Was It Theft or a Misunderstanding?
Two law enforcement professionals have a conversation about what is a criminal action and what is a civil case — and how to avoid both.
By Ellen H. Brisendine
Every day, Larry Gray or one of the 30 special rangers at Texas and Southwestern Cattle Raisers Association (TSCRA) gets a call from a landowner who wants someone arrested.
If the caller is reporting a crime, the TSCRA special rangers can be of assistance. If the caller is reporting a nuisance, misunderstanding or dispute, it’s a civil matter many times, and that places the problem outside the purview of the special rangers and outside the jurisdiction of the sheriff’s office.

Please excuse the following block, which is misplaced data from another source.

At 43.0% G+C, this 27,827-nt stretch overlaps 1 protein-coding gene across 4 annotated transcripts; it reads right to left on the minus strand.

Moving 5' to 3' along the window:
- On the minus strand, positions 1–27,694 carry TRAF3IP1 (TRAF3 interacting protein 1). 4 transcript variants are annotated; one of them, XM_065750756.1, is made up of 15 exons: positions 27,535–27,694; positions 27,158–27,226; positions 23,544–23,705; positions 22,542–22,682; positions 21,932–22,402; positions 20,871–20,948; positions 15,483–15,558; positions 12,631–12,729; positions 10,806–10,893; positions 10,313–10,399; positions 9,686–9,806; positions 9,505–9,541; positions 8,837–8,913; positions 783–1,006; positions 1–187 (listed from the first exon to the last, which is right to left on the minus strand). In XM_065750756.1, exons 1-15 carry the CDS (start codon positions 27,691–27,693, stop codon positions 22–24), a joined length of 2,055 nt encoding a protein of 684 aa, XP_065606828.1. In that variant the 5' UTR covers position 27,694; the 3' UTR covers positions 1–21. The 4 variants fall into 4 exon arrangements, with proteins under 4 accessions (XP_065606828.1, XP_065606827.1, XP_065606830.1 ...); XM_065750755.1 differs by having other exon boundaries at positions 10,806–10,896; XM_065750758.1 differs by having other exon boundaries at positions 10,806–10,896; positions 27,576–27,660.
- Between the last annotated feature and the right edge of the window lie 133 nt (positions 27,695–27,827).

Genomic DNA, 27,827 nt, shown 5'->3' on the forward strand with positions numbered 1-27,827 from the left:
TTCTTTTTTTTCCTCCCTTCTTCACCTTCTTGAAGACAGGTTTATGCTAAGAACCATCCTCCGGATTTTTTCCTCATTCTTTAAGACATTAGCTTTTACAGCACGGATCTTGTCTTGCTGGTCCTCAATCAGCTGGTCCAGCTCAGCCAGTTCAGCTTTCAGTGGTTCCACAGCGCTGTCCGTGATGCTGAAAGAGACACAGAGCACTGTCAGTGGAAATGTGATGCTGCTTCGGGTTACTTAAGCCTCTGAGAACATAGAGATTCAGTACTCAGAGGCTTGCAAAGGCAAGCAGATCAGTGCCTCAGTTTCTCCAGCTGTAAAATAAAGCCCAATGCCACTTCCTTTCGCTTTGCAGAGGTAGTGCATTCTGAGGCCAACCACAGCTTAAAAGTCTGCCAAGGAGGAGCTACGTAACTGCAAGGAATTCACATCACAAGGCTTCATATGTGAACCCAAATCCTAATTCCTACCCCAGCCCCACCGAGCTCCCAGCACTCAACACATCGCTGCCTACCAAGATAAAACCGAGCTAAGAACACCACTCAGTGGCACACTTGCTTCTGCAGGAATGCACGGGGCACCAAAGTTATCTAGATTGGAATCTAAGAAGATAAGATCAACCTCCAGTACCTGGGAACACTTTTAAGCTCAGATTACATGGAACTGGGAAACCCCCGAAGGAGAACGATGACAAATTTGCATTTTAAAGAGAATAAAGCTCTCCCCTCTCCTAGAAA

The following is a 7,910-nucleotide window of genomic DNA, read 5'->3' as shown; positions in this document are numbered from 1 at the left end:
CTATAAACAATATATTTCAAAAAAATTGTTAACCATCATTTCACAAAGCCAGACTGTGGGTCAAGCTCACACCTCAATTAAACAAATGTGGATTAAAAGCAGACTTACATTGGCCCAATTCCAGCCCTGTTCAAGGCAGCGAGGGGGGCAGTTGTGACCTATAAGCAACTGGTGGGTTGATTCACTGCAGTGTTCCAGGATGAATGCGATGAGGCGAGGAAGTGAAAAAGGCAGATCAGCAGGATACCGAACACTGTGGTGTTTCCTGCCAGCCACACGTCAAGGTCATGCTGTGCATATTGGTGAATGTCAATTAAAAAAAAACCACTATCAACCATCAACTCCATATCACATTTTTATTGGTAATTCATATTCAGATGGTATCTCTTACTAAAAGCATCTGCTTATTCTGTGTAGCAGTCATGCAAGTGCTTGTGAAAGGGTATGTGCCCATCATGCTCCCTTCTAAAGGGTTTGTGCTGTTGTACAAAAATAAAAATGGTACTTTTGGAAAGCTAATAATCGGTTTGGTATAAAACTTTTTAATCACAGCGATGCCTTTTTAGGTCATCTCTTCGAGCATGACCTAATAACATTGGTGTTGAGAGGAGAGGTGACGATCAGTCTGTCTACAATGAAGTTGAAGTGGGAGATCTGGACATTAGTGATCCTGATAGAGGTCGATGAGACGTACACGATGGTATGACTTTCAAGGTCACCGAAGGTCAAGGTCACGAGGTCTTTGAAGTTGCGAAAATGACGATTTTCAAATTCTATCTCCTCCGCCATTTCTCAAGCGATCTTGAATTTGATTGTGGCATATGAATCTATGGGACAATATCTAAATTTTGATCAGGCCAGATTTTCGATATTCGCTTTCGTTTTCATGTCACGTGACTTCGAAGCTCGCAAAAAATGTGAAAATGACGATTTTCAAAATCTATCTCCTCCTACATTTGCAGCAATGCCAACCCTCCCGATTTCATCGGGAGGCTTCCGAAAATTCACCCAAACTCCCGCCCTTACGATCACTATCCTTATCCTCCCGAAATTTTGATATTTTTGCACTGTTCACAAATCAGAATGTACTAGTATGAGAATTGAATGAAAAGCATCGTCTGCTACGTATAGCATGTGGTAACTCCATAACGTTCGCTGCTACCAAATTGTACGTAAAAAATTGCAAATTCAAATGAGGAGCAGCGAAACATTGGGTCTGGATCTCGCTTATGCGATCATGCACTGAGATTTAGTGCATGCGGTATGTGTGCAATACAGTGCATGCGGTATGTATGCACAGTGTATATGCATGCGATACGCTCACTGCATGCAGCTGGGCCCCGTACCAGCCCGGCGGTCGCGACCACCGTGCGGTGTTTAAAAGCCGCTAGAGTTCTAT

Gray, TSCRA director of law enforcement and theft prevention, and Heath Hemphill, Coleman County District Attorney and TSCRA director, compare notes on common criminal/civil questions they face and share some thoughts on how ranchers can stay out of trouble. They point out that these are general examples of the variety of questions they are asked. This is the first in a 2-part series on common criminal and civil actions. Look for part 2 of their conversation in the June issue of The Cattleman.
Criminal cases break laws, civil cases break relationships
“A criminal case is when you have a violation of the penal code or one of the other administrative codes,” Hemphill explains. “The victim is the state of Texas because you have broken its law, or the victim is an individual to whom you have caused harm.”
You have to prove “intent” to have a criminal offense, Gray says. “There has to be proof that the thief had the intent to steal or someone had the intent to cause harm.”